TgTKL1 is a unique plant-like nuclear kinase that plays an essential role in acute toxoplasmosis

Joseph M. Varberg, Isabelle Coppens, Gustavo Arrizabalaga, Rajshekhar Y. Gaji

Research output: Contribution to journalArticlepeer-review

4 Scopus citations


In the protozoan parasite Toxoplasma gondii, protein kinases have been shown to play key roles in regulating parasite motility, invasion, replication, egress, and survival within the host. The tyrosine kinase-like (TKL) family of proteins are an unexplored set of kinases in Toxoplasma. Of the eight annotated TKLs in the Toxoplasma genome, a recent genome-wide loss-of-function screen showed that six are important for tachyzoite fitness. By utilizing an endogenous tagging approach, we showed that these six T. gondii TKLs (TgTKLs) localize to various subcellular compartments, including the nucleus, the cytosol, the inner membrane complex, and the Golgi apparatus. To gain insight into the function of TKLs in Toxoplasma, we first characterized TgTKL1, which contains the plant-like enhanced disease resistance 1 (EDR1) domain and localizes to the nucleus. TgTKL1 knockout parasites displayed significant defects in progression through the lytic cycle; we show that the defects were due to specific impairment of host cell attachment. Transcriptomics analysis identified over 200 genes of diverse functions that were differentially expressed in TgTKL1 knockout parasites. Importantly, numerous genes implicated in host cell attachment and invasion were among those most significantly downregulated, resulting in defects in microneme secretion and processing. Significantly, all of the mice inoculated intraperitoneally with TgTKL1 knockout parasites survived the infection, suggesting that TgTKL1 plays an essential role in acute toxoplasmosis. Together, these findings suggest that TgTKL1 mediates a signaling pathway that regulates the expression of multiple factors required for parasite virulence, underscoring the potential of this kinase as a novel therapeutic target. IMPORTANCE Toxoplasma gondii is a protozoan parasite that can cause chronic and life-threatening disease in mammals; new drugs are greatly needed for treatment. One attractive group of drug targets consists of parasite kinases containing unique features that distinguish them from host proteins. In this report, we identify and characterize a previously unstudied kinase, TgTKL1, that localizes to the nucleus and contains a domain architecture unique to plants and protozoa. By disrupting TgTKL1, we showed that this kinase is required for the proper expression of hundreds of genes, including many that are required for the parasite to gain entry into the host cell. Specifically, parasites lacking TgTKL1 have defects in host cell attachment, resulting in impaired growth in vitro and a complete loss of virulence in mice. This report provides insight into the importance of the parasite tyrosine kinase-like kinases and establishes TgTKL1 as a novel and essential virulence factor in Toxoplasma.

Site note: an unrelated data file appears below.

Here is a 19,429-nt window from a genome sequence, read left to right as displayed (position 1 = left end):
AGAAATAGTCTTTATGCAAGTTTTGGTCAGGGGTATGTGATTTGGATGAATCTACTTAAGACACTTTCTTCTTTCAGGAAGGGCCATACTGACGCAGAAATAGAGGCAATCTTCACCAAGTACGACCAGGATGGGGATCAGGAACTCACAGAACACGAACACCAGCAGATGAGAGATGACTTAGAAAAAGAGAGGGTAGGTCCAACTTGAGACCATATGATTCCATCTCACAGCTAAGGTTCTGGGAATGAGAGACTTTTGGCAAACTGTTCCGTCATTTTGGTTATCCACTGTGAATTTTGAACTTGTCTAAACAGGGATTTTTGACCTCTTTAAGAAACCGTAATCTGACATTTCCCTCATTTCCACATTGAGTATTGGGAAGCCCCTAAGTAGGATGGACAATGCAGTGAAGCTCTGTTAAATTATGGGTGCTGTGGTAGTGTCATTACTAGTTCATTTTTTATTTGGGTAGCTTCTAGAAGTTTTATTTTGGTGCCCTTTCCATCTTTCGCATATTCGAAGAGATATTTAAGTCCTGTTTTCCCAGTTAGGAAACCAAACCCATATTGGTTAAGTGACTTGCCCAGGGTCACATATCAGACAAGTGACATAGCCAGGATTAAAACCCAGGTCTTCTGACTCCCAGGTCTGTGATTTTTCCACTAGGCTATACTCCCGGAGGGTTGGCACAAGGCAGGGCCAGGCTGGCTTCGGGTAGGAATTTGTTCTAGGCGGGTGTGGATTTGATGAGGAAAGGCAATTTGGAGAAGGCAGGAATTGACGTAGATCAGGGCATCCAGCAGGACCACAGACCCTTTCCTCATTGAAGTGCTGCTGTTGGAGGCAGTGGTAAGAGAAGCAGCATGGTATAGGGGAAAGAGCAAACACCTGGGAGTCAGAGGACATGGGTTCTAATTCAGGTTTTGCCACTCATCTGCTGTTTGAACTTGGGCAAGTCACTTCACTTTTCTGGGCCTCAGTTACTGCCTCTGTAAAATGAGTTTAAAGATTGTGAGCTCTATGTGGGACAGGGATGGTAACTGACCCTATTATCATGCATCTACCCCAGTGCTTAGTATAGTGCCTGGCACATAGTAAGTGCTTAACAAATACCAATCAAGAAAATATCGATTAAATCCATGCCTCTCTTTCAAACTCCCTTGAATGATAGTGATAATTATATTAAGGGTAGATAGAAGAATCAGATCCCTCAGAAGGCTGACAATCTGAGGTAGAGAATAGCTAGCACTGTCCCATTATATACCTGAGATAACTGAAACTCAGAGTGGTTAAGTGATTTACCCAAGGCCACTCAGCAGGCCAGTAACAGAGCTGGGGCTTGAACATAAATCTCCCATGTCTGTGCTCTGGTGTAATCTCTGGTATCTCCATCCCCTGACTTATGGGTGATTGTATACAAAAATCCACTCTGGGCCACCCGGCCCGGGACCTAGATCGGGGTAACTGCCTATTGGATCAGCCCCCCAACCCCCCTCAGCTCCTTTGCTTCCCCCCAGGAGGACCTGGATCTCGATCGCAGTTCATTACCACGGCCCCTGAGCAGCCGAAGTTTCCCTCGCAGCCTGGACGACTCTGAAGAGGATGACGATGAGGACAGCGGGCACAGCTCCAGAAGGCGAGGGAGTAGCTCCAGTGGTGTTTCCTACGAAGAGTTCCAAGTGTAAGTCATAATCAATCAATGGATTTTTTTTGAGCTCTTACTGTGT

Original languageEnglish (US)
Article numbere00301-18
Issue number2
StatePublished - Mar 1 2018


  • Apicomplexan parasites
  • Host cell invasion
  • Kinase
  • Toxoplasma gondii

ASJC Scopus subject areas

  • Microbiology
  • Virology


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